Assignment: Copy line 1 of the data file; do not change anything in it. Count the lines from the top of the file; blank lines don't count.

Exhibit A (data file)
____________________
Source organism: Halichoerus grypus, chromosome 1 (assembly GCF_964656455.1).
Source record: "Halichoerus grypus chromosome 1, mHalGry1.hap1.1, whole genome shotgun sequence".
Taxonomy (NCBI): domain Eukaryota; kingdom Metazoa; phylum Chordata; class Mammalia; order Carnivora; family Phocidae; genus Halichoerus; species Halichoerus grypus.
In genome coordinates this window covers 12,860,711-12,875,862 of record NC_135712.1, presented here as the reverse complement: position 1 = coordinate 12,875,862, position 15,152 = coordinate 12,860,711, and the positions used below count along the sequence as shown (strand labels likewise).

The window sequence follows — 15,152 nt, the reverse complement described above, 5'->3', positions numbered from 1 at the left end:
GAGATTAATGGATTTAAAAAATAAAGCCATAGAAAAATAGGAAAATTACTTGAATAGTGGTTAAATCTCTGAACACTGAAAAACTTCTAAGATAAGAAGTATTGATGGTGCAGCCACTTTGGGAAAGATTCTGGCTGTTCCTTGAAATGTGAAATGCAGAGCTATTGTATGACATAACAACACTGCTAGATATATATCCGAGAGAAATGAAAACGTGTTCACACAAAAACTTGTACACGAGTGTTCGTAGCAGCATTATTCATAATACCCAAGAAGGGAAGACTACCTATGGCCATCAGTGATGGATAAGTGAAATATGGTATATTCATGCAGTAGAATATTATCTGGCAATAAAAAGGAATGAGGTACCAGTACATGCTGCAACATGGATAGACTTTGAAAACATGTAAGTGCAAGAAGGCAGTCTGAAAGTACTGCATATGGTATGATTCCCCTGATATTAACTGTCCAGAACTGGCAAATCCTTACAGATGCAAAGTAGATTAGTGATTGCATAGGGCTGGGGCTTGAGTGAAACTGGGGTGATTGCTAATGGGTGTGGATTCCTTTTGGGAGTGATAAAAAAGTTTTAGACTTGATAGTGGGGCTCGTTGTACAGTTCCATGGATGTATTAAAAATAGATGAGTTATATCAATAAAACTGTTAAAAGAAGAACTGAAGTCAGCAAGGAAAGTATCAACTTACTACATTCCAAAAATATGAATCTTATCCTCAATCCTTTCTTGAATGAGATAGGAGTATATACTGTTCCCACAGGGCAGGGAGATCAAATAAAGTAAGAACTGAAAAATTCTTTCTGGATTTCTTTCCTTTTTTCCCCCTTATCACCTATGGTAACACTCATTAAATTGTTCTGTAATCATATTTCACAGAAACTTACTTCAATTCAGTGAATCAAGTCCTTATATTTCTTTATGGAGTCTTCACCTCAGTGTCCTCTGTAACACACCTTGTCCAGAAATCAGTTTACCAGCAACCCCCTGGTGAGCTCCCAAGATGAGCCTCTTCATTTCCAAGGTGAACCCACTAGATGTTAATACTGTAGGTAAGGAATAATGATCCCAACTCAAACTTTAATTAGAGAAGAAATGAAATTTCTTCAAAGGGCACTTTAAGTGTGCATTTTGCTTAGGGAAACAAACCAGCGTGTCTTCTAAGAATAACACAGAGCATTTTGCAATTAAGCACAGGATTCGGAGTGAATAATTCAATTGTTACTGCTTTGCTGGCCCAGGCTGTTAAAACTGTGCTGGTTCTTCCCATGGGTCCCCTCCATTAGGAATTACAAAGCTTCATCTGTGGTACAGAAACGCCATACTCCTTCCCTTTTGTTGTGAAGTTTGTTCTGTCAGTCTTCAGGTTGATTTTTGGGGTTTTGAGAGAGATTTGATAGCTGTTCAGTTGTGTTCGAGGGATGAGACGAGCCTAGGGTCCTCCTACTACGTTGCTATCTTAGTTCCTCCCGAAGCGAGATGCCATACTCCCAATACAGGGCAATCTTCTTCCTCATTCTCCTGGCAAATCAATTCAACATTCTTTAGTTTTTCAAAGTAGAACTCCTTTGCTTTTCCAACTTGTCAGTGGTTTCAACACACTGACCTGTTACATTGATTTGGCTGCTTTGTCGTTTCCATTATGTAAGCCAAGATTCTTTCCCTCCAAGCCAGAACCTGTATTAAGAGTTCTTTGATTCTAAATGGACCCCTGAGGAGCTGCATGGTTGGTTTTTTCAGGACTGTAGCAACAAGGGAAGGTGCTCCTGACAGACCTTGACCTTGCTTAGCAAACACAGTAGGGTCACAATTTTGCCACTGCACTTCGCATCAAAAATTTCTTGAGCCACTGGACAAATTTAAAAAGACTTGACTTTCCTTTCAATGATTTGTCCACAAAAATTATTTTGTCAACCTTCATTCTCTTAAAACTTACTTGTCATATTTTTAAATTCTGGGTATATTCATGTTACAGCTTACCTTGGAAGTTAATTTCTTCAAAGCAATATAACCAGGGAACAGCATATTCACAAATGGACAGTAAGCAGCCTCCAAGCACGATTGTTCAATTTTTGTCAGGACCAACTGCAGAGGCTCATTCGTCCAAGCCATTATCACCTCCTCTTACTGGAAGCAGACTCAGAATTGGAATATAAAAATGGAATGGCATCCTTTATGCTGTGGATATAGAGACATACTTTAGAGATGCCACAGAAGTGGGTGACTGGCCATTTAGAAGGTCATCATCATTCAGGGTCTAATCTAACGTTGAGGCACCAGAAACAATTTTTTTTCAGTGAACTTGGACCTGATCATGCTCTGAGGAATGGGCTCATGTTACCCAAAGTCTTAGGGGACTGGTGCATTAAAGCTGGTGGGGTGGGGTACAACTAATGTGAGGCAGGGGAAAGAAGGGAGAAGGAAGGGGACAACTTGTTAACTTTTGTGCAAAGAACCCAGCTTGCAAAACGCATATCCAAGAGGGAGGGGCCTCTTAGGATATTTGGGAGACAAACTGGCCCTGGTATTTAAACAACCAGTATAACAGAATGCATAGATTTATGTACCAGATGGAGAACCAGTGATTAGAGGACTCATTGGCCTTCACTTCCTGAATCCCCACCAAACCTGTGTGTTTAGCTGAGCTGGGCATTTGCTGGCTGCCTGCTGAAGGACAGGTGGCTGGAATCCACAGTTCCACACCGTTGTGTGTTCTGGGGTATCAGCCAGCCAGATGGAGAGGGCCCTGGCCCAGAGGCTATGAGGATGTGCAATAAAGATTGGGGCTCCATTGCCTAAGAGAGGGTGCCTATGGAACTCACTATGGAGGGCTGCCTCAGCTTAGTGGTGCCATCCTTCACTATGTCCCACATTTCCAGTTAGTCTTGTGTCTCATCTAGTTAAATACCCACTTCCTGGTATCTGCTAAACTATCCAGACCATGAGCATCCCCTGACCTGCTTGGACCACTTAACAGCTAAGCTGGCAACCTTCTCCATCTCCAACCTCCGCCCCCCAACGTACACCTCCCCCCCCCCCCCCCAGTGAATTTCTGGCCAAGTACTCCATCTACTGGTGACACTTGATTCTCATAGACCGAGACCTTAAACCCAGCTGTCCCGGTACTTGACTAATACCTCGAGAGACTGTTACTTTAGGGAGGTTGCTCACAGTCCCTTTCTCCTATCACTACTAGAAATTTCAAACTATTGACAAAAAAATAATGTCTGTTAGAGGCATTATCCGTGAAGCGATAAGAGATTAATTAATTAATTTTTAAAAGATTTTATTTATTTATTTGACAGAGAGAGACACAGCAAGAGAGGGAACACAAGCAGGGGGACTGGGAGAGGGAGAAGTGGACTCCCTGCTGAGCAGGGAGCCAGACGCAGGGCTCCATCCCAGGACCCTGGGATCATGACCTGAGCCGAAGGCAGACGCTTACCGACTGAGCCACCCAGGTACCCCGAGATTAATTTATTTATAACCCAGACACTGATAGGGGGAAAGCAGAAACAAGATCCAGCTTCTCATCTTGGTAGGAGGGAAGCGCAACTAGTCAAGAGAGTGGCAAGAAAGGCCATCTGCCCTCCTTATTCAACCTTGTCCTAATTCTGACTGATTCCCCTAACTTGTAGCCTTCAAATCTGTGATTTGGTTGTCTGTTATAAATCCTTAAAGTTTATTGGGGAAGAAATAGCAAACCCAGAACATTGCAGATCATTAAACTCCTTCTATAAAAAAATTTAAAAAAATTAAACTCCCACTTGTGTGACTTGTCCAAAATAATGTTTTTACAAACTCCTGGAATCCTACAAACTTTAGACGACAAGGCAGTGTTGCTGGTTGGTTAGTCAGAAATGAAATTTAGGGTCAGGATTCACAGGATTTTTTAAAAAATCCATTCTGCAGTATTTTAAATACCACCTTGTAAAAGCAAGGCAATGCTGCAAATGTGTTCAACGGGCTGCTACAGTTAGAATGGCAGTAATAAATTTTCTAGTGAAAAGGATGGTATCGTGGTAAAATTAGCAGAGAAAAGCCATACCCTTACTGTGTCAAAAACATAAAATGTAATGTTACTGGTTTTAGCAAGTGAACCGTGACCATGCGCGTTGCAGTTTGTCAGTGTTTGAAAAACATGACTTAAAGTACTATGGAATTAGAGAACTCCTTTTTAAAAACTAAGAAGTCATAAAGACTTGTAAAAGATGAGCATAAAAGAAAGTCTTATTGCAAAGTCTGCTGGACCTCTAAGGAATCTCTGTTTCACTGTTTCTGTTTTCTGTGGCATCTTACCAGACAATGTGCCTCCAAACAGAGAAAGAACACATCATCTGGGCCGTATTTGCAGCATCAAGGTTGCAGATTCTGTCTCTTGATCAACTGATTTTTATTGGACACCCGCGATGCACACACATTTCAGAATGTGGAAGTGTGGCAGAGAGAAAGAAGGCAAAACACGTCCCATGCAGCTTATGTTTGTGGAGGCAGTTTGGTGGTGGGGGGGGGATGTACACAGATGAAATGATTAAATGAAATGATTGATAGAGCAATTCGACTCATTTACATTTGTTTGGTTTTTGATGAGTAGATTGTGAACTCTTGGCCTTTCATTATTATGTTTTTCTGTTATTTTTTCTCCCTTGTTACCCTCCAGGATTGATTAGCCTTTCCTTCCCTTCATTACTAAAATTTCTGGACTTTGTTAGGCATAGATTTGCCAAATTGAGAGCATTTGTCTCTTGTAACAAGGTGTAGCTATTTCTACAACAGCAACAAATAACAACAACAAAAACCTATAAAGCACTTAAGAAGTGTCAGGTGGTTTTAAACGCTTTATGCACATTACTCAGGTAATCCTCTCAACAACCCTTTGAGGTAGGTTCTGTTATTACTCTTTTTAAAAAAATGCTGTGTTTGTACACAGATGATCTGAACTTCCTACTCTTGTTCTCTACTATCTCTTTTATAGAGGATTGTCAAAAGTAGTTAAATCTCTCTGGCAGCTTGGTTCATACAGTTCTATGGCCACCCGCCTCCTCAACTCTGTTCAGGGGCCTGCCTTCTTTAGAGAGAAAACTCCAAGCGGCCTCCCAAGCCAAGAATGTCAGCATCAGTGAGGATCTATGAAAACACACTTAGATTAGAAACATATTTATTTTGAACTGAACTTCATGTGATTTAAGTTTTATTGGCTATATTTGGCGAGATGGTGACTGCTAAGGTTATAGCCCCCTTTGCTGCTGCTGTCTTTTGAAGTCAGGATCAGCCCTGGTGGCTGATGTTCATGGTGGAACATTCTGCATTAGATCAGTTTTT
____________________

Source organism: Halichoerus grypus, chromosome 1 (assembly GCF_964656455.1).